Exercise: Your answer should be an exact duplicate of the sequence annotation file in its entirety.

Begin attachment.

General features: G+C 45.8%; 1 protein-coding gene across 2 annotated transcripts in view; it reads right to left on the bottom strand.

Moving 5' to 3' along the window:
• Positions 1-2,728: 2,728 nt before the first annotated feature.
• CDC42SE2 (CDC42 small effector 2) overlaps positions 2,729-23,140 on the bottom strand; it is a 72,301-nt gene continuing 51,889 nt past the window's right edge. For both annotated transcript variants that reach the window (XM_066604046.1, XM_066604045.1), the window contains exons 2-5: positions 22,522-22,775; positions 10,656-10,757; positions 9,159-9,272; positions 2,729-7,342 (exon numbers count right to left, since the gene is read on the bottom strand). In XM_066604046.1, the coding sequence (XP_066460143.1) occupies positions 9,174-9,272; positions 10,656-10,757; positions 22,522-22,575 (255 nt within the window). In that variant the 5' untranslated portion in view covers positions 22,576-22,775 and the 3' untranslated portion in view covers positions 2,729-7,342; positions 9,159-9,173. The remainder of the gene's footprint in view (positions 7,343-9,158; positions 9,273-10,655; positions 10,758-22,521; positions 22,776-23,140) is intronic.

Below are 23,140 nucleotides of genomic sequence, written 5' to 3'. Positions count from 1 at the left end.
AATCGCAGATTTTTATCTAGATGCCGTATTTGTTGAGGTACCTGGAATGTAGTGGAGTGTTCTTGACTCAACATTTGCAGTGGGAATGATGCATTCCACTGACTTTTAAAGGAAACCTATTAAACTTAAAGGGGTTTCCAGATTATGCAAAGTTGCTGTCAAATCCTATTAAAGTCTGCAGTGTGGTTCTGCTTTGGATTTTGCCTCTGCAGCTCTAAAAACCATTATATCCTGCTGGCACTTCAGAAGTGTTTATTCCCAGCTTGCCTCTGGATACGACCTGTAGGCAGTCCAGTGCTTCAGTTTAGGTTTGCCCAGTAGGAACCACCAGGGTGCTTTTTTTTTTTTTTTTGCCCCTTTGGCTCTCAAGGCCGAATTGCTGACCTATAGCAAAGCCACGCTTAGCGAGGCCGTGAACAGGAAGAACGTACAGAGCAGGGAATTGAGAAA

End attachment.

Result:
General features: G+C 45.8%; 1 protein-coding gene across 2 annotated transcripts in view; it reads right to left on the bottom strand.

Moving 5' to 3' along the window:
• Positions 1-2,728: 2,728 nt before the first annotated feature.
• CDC42SE2 (CDC42 small effector 2) overlaps positions 2,729-23,140 on the bottom strand; it is a 72,301-nt gene continuing 51,889 nt past the window's right edge. For both annotated transcript variants that reach the window (XM_066604046.1, XM_066604045.1), the window contains exons 2-5: positions 22,522-22,775; positions 10,656-10,757; positions 9,159-9,272; positions 2,729-7,342 (exon numbers count right to left, since the gene is read on the bottom strand). In XM_066604046.1, the coding sequence (XP_066460143.1) occupies positions 9,174-9,272; positions 10,656-10,757; positions 22,522-22,575 (255 nt within the window). In that variant the 5' untranslated portion in view covers positions 22,576-22,775 and the 3' untranslated portion in view covers positions 2,729-7,342; positions 9,159-9,173. The remainder of the gene's footprint in view (positions 7,343-9,158; positions 9,273-10,655; positions 10,758-22,521; positions 22,776-23,140) is intronic.

Below are 23,140 nucleotides of genomic sequence, written 5' to 3'. Positions count from 1 at the left end.
AATCGCAGATTTTTATCTAGATGCCGTATTTGTTGAGGTACCTGGAATGTAGTGGAGTGTTCTTGACTCAACATTTGCAGTGGGAATGATGCATTCCACTGACTTTTAAAGGAAACCTATTAAACTTAAAGGGGTTTCCAGATTATGCAAAGTTGCTGTCAAATCCTATTAAAGTCTGCAGTGTGGTTCTGCTTTGGATTTTGCCTCTGCAGCTCTAAAAACCATTATATCCTGCTGGCACTTCAGAAGTGTTTATTCCCAGCTTGCCTCTGGATACGACCTGTAGGCAGTCCAGTGCTTCAGTTTAGGTTTGCCCAGTAGGAACCACCAGGGTGCTTTTTTTTTTTTTTTTGCCCCTTTGGCTCTCAAGGCCGAATTGCTGACCTATAGCAAAGCCACGCTTAGCGAGGCCGTGAACAGGAAGAACGTACAGAGCAGGGAATTGAGAAA